As for the environment, large amounts of improperly disposed of amalgam can allow mercury to seep into groundwater through sewage treatment facilities and landfills. If the amalgam waste is incinerated, then mercury can also be carried through the air, affecting water, land and vegetation.

Using amalgam waste best practices is critical

This is why using best practices for handling, storing and recycling amalgam waste from dentist offices and other similar facilities is so important.

The ADA has put together its own recommended list of best practices for those in the dental industry to adhere to.

These are the amalgam waste best practices dentists should follow

The ADA has set the following recommendations for best practices regarding amalgam in this guide.

In its “do” sections suggesting what dental facilities should do to safely handle amalgam, the ADA recommends the following:

  • Use precapsuled alloys and keep different capsule sizes in stock.
  • Recycle any used amalgam capsules if they are disposable.
  • Salvate, store and recycle scrap amalgam.
  • Salvage amalgam pieces from restorations once they have been removed, then recycle the amalgam waste.
  • Make sure to use chair-side traps, vacuum pump filters and amalgam separators to hold amalgam. Recycle separators’ contents.
  • Recycle amalgam waste as often as possible.
  • Use line cleaners that minimize amalgam dissolution.

Here is what should be avoided when handling amalgam

The ADA also provides a detailed list of “don'ts” that should be remembered when considering best practices to adopt in dentistry facilities and dental practices.

That list includes the following:

  • Never use bulk amounts of mercury.
  • Do not place used, disposable amalgam capsules in biohazard containers, infectious waste containers or in regular garbage. Keep them separate.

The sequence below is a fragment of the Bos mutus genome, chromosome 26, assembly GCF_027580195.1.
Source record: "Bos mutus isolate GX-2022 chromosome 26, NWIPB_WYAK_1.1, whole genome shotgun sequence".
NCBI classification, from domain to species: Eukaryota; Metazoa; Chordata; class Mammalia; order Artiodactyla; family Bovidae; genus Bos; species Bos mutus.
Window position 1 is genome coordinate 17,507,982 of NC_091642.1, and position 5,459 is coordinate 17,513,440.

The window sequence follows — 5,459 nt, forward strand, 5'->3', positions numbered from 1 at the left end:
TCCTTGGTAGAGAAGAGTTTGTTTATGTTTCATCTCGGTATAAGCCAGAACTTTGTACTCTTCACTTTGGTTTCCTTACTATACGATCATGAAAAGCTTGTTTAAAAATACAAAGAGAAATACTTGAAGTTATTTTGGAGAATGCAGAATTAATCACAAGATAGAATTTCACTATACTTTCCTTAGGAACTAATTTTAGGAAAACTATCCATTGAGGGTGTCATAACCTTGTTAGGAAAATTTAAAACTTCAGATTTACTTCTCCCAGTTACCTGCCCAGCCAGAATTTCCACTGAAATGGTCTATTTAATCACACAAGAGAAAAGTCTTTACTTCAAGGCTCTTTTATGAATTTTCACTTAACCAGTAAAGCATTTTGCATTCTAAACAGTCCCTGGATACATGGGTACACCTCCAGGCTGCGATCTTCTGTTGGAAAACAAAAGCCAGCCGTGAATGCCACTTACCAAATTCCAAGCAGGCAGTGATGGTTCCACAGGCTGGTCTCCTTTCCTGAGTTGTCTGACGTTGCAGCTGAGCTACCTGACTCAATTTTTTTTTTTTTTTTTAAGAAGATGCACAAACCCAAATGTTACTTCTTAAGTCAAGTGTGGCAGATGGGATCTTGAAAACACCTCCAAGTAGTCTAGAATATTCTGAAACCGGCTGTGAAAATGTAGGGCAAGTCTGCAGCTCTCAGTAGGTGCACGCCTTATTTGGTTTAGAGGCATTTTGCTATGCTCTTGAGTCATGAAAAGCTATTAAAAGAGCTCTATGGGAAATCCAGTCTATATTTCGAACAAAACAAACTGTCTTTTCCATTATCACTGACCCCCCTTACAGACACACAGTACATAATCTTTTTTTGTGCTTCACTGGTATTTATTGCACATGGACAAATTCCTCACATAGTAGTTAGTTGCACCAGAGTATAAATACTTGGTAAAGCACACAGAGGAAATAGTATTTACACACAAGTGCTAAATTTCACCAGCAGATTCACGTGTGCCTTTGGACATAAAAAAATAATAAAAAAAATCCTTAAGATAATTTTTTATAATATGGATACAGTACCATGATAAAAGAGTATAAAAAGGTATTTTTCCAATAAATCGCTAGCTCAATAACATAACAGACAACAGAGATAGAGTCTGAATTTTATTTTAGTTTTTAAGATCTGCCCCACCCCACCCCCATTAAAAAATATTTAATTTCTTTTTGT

• The same guidance applies for both contact non-contact amalgam waste. Keep that waste separate from biohazard, infectious and regular garbage containers.
  • Do not rinse devices that have amalgam on them over drains or sinks. This helps avoid amalgam from reaching wastewater systems.
  • Do not discard extracted teeth with silver fillings or other amalgam restorations in other waste or garbage.
  • Never flush amalgam waste down the toilet or down a drain.
  • Don’t flush wastewater lines with bleach or cleaners that contain chlorine.

Best practices for recycling amalgam waste

Employees of dental practices should also take steps to follow best practices when recycling amalgam waste.

According to the ADA, that includes wearing personal protective equipment to protect against infection from handling waste that’s been in contact with potentially infectious materials.

Amalgam waste should also be stored in a clearly labeled container: “Amalgam for Recycling.”

Finally, always find a reputable service for discarding recycled amalgam. It may be prudent to contact your city or municipality for help finding a service provider or guidance on local regulations.

Access your free compliance guide

DRNA is proud to be the chosen waste management and regulatory compliance partner of many in the dental services industry. Our company provides guidance on adhering to the EPA’s amalgam rule – and provides the quality, reliable services that our clients know they can count on.

Ready to learn more about coming into compliance with the EPA rule and follow amalgam waste management best practices? Download a free compliance guide to get started.